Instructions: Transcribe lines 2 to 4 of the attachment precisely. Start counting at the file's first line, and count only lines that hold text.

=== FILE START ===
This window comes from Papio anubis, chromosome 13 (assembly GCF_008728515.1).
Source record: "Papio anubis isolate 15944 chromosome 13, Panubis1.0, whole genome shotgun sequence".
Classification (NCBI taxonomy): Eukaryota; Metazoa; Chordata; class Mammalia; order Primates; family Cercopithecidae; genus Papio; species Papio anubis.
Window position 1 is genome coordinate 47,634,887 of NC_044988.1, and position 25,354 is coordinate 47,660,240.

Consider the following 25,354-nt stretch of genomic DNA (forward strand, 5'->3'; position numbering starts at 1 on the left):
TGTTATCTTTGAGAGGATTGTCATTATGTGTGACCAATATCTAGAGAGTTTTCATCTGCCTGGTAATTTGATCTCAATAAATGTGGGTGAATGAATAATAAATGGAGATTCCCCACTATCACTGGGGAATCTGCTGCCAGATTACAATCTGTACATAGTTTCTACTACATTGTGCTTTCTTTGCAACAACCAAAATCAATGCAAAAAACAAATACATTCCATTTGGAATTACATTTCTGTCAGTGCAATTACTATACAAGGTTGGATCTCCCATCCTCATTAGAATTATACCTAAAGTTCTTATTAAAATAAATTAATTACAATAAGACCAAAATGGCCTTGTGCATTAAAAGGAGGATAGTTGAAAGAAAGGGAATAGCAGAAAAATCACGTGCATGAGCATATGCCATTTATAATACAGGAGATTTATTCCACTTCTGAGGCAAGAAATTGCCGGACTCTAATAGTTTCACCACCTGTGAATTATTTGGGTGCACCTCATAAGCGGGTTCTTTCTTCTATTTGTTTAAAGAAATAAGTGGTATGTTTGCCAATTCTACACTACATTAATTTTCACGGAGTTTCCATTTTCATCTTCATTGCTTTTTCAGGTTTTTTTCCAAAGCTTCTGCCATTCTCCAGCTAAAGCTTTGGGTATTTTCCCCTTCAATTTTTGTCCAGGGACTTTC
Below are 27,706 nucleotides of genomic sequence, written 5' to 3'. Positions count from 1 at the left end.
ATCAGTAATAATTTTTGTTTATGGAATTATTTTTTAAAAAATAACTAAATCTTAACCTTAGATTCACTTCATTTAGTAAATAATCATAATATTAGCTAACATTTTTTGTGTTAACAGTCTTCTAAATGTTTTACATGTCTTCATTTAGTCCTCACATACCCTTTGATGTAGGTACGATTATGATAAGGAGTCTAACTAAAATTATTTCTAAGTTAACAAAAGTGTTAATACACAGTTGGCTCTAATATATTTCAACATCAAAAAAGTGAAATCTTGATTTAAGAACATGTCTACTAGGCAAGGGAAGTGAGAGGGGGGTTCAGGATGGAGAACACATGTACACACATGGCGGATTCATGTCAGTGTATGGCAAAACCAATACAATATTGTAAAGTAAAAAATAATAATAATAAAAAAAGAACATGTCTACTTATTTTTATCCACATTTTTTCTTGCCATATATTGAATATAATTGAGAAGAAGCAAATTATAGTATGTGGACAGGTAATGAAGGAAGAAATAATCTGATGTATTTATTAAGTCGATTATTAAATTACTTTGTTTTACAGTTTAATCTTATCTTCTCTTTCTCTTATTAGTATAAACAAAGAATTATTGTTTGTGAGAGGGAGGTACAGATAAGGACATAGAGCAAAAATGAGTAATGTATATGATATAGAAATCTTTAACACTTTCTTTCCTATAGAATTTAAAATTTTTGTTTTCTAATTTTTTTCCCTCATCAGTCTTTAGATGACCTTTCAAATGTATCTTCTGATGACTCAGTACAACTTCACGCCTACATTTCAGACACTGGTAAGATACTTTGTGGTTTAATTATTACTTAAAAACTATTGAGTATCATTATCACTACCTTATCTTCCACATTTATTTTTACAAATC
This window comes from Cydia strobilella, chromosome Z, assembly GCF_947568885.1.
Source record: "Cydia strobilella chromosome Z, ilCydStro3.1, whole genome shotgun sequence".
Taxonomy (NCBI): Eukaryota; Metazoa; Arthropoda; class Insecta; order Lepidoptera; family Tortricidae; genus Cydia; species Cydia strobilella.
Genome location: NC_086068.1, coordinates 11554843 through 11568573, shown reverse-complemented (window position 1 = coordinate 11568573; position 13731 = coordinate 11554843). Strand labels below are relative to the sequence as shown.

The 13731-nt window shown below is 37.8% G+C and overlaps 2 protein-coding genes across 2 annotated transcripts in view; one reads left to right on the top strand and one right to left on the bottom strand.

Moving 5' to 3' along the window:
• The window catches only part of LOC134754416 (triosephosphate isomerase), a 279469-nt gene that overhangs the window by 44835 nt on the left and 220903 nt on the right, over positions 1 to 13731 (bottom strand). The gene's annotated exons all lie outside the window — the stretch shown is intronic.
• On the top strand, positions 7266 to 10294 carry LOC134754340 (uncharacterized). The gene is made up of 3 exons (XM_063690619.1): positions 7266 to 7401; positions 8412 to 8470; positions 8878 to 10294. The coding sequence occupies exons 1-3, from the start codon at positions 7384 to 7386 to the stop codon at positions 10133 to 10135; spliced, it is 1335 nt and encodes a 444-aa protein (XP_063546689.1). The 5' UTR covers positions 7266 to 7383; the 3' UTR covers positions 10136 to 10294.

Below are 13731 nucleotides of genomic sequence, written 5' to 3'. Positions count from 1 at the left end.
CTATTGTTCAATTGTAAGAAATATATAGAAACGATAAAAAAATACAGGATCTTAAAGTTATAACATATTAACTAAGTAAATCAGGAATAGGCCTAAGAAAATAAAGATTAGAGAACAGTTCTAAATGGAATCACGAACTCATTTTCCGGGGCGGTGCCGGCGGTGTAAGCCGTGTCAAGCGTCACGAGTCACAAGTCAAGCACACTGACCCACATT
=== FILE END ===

Source record: "Papio anubis isolate 15944 chromosome 13, Panubis1.0, whole genome shotgun sequence".
Classification (NCBI taxonomy): Eukaryota; Metazoa; Chordata; class Mammalia; order Primates; family Cercopithecidae; genus Papio; species Papio anubis.
Window position 1 is genome coordinate 47,634,887 of NC_044988.1, and position 25,354 is coordinate 47,660,240.